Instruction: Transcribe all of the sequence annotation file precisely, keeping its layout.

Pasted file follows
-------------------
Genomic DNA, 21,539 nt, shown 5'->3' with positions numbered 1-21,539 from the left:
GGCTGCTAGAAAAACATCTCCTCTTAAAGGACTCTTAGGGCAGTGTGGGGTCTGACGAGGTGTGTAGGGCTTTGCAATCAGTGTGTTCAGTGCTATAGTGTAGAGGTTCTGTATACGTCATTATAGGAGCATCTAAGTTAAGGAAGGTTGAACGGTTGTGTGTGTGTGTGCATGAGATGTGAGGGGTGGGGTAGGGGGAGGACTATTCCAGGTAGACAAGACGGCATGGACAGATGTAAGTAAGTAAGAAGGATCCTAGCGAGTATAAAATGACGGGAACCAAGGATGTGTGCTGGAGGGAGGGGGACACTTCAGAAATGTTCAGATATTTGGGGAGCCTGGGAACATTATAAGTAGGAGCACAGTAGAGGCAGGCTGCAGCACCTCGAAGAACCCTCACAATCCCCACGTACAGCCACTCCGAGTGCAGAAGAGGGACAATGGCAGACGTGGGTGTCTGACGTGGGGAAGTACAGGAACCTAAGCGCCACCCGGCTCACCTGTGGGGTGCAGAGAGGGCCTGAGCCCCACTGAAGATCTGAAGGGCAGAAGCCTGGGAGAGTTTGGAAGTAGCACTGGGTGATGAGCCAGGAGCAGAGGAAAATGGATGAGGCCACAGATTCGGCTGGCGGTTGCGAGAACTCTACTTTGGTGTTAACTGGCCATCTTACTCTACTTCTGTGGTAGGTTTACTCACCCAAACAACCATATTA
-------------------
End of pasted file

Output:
Genomic DNA, 21,539 nt, shown 5'->3' with positions numbered 1-21,539 from the left:
GGCTGCTAGAAAAACATCTCCTCTTAAAGGACTCTTAGGGCAGTGTGGGGTCTGACGAGGTGTGTAGGGCTTTGCAATCAGTGTGTTCAGTGCTATAGTGTAGAGGTTCTGTATACGTCATTATAGGAGCATCTAAGTTAAGGAAGGTTGAACGGTTGTGTGTGTGTGTGCATGAGATGTGAGGGGTGGGGTAGGGGGAGGACTATTCCAGGTAGACAAGACGGCATGGACAGATGTAAGTAAGTAAGAAGGATCCTAGCGAGTATAAAATGACGGGAACCAAGGATGTGTGCTGGAGGGAGGGGGACACTTCAGAAATGTTCAGATATTTGGGGAGCCTGGGAACATTATAAGTAGGAGCACAGTAGAGGCAGGCTGCAGCACCTCGAAGAACCCTCACAATCCCCACGTACAGCCACTCCGAGTGCAGAAGAGGGACAATGGCAGACGTGGGTGTCTGACGTGGGGAAGTACAGGAACCTAAGCGCCACCCGGCTCACCTGTGGGGTGCAGAGAGGGCCTGAGCCCCACTGAAGATCTGAAGGGCAGAAGCCTGGGAGAGTTTGGAAGTAGCACTGGGTGATGAGCCAGGAGCAGAGGAAAATGGATGAGGCCACAGATTCGGCTGGCGGTTGCGAGAACTCTACTTTGGTGTTAACTGGCCATCTTACTCTACTTCTGTGGTAGGTTTACTCACCCAAACAACCATATTA